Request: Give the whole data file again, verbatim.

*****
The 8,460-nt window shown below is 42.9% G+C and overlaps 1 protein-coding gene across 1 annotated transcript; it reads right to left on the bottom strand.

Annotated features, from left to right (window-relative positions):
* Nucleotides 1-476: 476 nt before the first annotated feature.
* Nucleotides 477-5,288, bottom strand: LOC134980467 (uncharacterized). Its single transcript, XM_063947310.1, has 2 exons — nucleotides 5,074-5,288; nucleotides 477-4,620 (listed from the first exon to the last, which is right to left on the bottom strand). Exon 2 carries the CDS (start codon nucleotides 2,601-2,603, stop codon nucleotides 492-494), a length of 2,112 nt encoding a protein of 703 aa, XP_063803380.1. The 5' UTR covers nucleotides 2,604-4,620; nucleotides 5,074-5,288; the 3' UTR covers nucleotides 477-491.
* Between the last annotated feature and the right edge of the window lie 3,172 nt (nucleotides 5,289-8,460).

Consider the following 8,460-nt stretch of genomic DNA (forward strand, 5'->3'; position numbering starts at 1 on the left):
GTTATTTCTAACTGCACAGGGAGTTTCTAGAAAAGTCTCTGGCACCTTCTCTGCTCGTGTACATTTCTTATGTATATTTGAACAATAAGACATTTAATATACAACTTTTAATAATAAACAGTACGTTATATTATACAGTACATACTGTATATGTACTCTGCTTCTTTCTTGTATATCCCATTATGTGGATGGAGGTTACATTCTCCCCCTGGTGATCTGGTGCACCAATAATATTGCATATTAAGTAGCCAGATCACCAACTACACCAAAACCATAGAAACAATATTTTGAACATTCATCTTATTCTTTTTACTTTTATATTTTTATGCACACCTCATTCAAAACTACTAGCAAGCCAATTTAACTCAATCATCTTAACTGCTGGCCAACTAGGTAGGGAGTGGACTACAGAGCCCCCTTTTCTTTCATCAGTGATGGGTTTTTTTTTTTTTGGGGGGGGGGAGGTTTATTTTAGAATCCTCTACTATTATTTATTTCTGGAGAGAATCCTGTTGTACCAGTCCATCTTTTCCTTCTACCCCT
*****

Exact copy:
The 8,460-nt window shown below is 42.9% G+C and overlaps 1 protein-coding gene across 1 annotated transcript; it reads right to left on the bottom strand.

Annotated features, from left to right (window-relative positions):
* Nucleotides 1-476: 476 nt before the first annotated feature.
* Nucleotides 477-5,288, bottom strand: LOC134980467 (uncharacterized). Its single transcript, XM_063947310.1, has 2 exons — nucleotides 5,074-5,288; nucleotides 477-4,620 (listed from the first exon to the last, which is right to left on the bottom strand). Exon 2 carries the CDS (start codon nucleotides 2,601-2,603, stop codon nucleotides 492-494), a length of 2,112 nt encoding a protein of 703 aa, XP_063803380.1. The 5' UTR covers nucleotides 2,604-4,620; nucleotides 5,074-5,288; the 3' UTR covers nucleotides 477-491.
* Between the last annotated feature and the right edge of the window lie 3,172 nt (nucleotides 5,289-8,460).

Consider the following 8,460-nt stretch of genomic DNA (forward strand, 5'->3'; position numbering starts at 1 on the left):
GTTATTTCTAACTGCACAGGGAGTTTCTAGAAAAGTCTCTGGCACCTTCTCTGCTCGTGTACATTTCTTATGTATATTTGAACAATAAGACATTTAATATACAACTTTTAATAATAAACAGTACGTTATATTATACAGTACATACTGTATATGTACTCTGCTTCTTTCTTGTATATCCCATTATGTGGATGGAGGTTACATTCTCCCCCTGGTGATCTGGTGCACCAATAATATTGCATATTAAGTAGCCAGATCACCAACTACACCAAAACCATAGAAACAATATTTTGAACATTCATCTTATTCTTTTTACTTTTATATTTTTATGCACACCTCATTCAAAACTACTAGCAAGCCAATTTAACTCAATCATCTTAACTGCTGGCCAACTAGGTAGGGAGTGGACTACAGAGCCCCCTTTTCTTTCATCAGTGATGGGTTTTTTTTTTTTTGGGGGGGGGGAGGTTTATTTTAGAATCCTCTACTATTATTTATTTCTGGAGAGAATCCTGTTGTACCAGTCCATCTTTTCCTTCTACCCCT